Everton 1 – 4 Arsenal
1 – 0 Cahill (19)
1 – 1 Eduardo (47)
1 – 2 Eduardo (58)
1 – 3 Adebayor (78)
1 – 4 Rosicky (90)
Bendtner sent off (74)
Arteta sent off (86)
An excellent result and good performance. Yes, good performance. Before the derision of the spectacles having too much rose in colour this morning, bear with me. It was good but not from the technical perspective, not when considered against the benchmark that has been set this season with passing and movement because frankly we were awful in the first half. It was good in that yesterday showed that this squad and the manager have learnt the lessons from the past.
Plan A went out of the window when Arsene elected to use 4-4-2 rather than the usual 4-5-1. Plan B was wiped from the map by a very good Everton first half performance. In the past that would have been the end of the matter, another defeat in the North West. Plan C knocked Everton out of kilter because put simply, they did not expect it. Long balls from the back is something that Arsenal have been criticised in the past for not being able to deal with nor bring into play. They can now and very effectively as well.
Everton deserve considerable credit for their first half performance. They hassled and harried to knock Arsenal out of their stride, by fair means and foul. Yet when they had possession, they attacked and were effective in that. Toure and Yakubu had an almost epic battle which swung one way and then the other in the first forty five although the longer the half went on, the more on top of the situation the Ivorian became.
In midfield it was a different matter. Arsenal passed and moved yet the missing player was noticeable. Too often the outlet, apparent with a five man midfield, was not there. Adjusting to a new formation ought to be relatively straightforward for such technically accomplished players but 4-5-1 has been utilised home and away for a large portion of the past two months, the mentality which that imbues is not so easily shaken.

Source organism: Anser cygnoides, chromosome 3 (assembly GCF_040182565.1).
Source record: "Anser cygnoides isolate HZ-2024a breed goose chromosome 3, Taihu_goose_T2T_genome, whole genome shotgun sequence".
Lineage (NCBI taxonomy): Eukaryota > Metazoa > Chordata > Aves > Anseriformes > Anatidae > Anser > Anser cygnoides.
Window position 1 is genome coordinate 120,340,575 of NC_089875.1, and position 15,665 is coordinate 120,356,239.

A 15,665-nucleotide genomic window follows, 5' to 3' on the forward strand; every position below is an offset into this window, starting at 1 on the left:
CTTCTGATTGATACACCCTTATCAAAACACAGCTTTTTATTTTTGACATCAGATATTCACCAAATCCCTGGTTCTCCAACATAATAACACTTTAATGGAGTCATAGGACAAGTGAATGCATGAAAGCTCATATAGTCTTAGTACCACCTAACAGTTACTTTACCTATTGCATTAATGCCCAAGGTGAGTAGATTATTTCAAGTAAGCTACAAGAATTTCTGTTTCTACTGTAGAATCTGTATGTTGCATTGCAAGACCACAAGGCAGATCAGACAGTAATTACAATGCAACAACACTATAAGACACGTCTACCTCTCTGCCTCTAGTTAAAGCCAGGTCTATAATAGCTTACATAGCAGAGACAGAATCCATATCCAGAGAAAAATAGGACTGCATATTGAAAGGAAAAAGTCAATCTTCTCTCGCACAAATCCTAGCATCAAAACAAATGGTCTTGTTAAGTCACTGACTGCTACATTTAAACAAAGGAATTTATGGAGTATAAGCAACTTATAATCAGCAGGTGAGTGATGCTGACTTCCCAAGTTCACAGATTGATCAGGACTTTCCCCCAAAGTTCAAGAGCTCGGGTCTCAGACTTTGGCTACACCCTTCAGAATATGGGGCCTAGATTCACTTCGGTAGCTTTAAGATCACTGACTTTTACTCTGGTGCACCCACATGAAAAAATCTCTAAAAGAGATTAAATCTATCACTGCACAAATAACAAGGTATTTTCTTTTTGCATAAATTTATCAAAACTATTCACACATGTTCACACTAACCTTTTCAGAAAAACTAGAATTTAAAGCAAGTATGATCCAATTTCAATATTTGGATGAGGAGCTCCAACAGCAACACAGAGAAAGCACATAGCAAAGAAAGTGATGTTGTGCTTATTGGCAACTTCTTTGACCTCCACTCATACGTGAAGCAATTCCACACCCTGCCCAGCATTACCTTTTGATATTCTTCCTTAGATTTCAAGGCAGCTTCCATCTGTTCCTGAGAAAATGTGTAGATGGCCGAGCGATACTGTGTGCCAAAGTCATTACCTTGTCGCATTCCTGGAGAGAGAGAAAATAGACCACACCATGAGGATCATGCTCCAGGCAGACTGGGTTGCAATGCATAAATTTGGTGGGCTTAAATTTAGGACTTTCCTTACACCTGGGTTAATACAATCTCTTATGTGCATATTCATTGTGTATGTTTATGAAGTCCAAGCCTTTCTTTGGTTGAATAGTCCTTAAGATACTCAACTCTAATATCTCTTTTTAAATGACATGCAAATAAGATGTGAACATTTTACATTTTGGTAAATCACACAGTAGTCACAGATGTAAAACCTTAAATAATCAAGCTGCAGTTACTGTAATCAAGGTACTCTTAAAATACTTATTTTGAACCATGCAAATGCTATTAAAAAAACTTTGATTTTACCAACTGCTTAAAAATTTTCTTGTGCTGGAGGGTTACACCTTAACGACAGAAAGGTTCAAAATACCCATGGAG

The Everton goal was something that irks. Sloppy to concede and messy to score. Well, I do not mind the latter when Arsenal do the scoring but sloppiness in conceding seems such an anathema to those of us brought up on raised arms appealing for offside. Bendtner’s contribution to squirt the ball up to Yakubu and Cahill summed up his afternoon; a tough baptism of fire.
The second half displayed the mental characteristics of a title challenge; the result going against the team and something had to be changed. The simple thing to do would have been to change the personnel; Arsene admitted afterwards that he had been tempted to do so. He did not for which he will be extremely grateful this morning, for I suspect that both Bendtner and Eduardo may have made way. Not so much that former being missed but we would have been denied a masterclass in the art of goalscoring.
Let the sceptics deride the goals as being route one but in both required the Croat to finish. He did so very coolly indeed, slotting home deftly when faced by Howard for the first; the second required use of his hand to bring the ball under control but the cut back inside and calmness in front of goal were superb. Remember a masterclass includes the ‘dark arts’ as well as the good. It is still too early to say whether he has fully adjusted to the English game but if he is going to score regularly then at the moment, it seems to be an adaptation that can happen on the pitch from the start as far as I am concerned.